The number of meadow birds in the Netherlands continues to decrease. Birds like Godwits and Lapwings are found less and less in the wet areas of Holland. Swans and geese, on the other hand, are doing very well.
The figures were published last week by Wetlands International. According to the foundation, the situation in the Netherlands is worrisome, but not as grave as in other parts of the world. The decline of meadow birds is occurring in more places, but a definitive cause is not known. Without knowing the cause of the decline, the group has difficulty proposing solutions.
It is possible that an increased use of pesticides has decimated the insect population enough to affect the bird population. Geese and swans live on grass and other vegetation, which thrives when pesticides are used.
Globally the numbers of water fowl are not as promising. The global waterfowl population has decreased 44% in the last five years. The situation is especially grim in Asia, where the number of protected areas is declining. Fowl numbers there have decreased by two-thirds.
Weidevogels lijden, zwanen en ganzen profiteren
World’s waterbirds in decline, study warns
An animal protection agency in Belgium has found a lost hornbill in the city of Deurne last weekend. Experts believe the bird was brought to Europe during storms which brought strong winds to the region earlier this month.
It is probable that an aviary was damaged during the storms and the bird was able to escape. Since it is illegal to keep this type of bird captive in Europe, tracing the original owner will be difficult if not impossible.
It is expected that the Dutch Hornbill Foundation will bring the bird back to a natural habitat. Hornbills typically live in Africa south of the Sahara and throughout Asia.
Source: Neushoornvogels de weg kwijt
Record numbers of ducks and geese have been spotted at Pocosin Lakes National Wildlife Refuge in North Carolina this winter. The U.S. Navy wants to build a landing field nearby, a plan opposed by naturalists.
The lakes are located about 5 miles from the site that the Navy wants to use for the landing strip. Environmentalists believe the proximity of the landing strip to the Refuge will harm wildlife and increase potential for collisions between aircraft and birds.
Read more about the proposed airfield.
The last Madagascar Pochard, a diving duck, was seen in 1991. This month a group of conservationists discovered a group of at least 25 pochards while searching for a rare hawk on the island.
Most ornithologists believed the duck, Aythya innotata, to be extinct. The living colony of pochards were found by a steep-sided volcanic lake, a different environment than the marshy lakes they were believed to prefer.
Read more about the rediscovered ducks.
A new study claims that ski resorts across Europe are having devastating impact on native bird species.
“Italian ecologists say that slopes situated above the tree line have fewer birds in their vicinity compared to natural grasslands at similar altitudes.”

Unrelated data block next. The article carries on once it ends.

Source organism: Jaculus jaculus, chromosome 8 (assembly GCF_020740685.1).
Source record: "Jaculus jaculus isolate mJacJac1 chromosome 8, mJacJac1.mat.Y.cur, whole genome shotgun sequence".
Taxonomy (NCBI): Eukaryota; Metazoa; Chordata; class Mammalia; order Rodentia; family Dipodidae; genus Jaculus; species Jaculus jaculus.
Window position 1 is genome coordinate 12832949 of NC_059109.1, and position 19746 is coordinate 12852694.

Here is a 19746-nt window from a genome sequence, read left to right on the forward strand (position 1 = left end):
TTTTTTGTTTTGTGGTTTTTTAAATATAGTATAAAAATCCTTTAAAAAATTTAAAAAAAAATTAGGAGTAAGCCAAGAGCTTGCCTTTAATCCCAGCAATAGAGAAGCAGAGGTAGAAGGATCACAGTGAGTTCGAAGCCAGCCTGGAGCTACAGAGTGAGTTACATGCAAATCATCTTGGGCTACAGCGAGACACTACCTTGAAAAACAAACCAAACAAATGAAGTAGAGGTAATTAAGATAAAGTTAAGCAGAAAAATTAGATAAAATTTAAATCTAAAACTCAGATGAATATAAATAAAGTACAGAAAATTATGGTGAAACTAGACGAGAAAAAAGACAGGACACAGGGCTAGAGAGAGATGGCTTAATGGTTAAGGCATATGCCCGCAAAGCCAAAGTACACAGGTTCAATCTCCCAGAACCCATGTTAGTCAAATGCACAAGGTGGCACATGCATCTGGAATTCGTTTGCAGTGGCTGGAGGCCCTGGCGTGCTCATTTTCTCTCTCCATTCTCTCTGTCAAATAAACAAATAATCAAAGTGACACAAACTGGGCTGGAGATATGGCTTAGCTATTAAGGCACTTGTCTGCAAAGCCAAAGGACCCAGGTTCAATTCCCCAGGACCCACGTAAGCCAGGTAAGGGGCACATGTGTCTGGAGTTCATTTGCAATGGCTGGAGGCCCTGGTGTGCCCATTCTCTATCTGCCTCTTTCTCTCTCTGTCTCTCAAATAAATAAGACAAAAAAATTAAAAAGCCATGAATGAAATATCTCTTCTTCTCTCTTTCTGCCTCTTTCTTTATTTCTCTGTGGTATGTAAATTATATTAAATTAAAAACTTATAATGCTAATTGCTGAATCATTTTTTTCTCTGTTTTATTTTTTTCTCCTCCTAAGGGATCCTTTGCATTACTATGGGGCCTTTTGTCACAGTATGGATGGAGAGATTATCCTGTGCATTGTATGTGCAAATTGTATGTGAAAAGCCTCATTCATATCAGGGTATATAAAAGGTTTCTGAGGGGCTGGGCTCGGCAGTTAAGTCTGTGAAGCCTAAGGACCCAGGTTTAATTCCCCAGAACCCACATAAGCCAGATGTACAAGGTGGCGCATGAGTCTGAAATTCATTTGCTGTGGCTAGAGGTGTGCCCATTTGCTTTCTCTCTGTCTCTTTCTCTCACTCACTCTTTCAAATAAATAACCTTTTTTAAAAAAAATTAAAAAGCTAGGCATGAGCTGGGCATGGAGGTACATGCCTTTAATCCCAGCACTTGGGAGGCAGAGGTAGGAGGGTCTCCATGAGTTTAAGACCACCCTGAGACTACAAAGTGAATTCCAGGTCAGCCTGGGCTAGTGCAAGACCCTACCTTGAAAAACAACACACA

Read more about the study.
Approximately 25 waterfowl on the Dinkel in Twente, the Netherlands, were found illegally shot last week. The majority of corpses found were those of geese, all of which had been filleted after being shot.
On Monday 15 January, hikers found the cadavers spread over a kilometer along the banks of the Dinkel. The geese and ducks were killed with shot. The killers filleted the birds for their meat and dumped the decimated corpses in or next to the water. The police are seeking witnesses.
Source: Stropers schieten tientallen watervogels in Twente
“The EU Commission has announced that the ban on imports of birds caught in the wild is to be made permanent throughout the European Union later this year.”
“The move comes after a temporary ban was imposed within the EU in October 2005, after birds in a UK quarantine centre were found to have avian influenza.
The ban is to take effect from the 1 July 2007.”
Read more about the ban.
Posted in Aside, Europe, Law
Kingfishers in the Netherlands are doing exceptionally well due to the recent mild winters. In the Dutch language they are called ijsvogels, which means ice birds. Despite that name, the birds do not fare well in cold winters.
Ten years ago the population of Kingfishers in the Netherlands consisted of only 150 breeding pairs. Today there are several hundred.
Source: IJsvogel rukt op dankzij zachte winters
Kingfisher, Mere Sands Wood, July 2009 by Gidzy, Creative Commons on Flickr
A low-flying gull caused chaos on the A28 highway in the Netherlands last weekend. A 34-year-old motorist from Amsterdam swerved to avoid the animal, causing a traffic accident.
The swerving driver drove into the ditch resulting in the car becoming a total loss. The driver suffered head wounds.
The gull did not survive the incident.
Source: Overvliegende meeuw veroorzaakt ravage
Laysan and Black-footed Albatrosses fitted with GPS tracking devices have been gathering important information about their habits and habitats. The devices measure temperature as well as track the movements of the birds with a ten meter margin of error.
Both species of albatross are listed as either Vulnerable or Endangered. They are fitted with the devices on Hawaii’s Tern Island and Guadalupe Island, Mexico. The data will be shared with fishery commissions in order to inform them where they are most likely to have bycatch (birds caught during fishing operations) and what they can do to reduce it.
Read more about the Albatross tracking program.
Visit BirdLife International’s Save the Albatross website.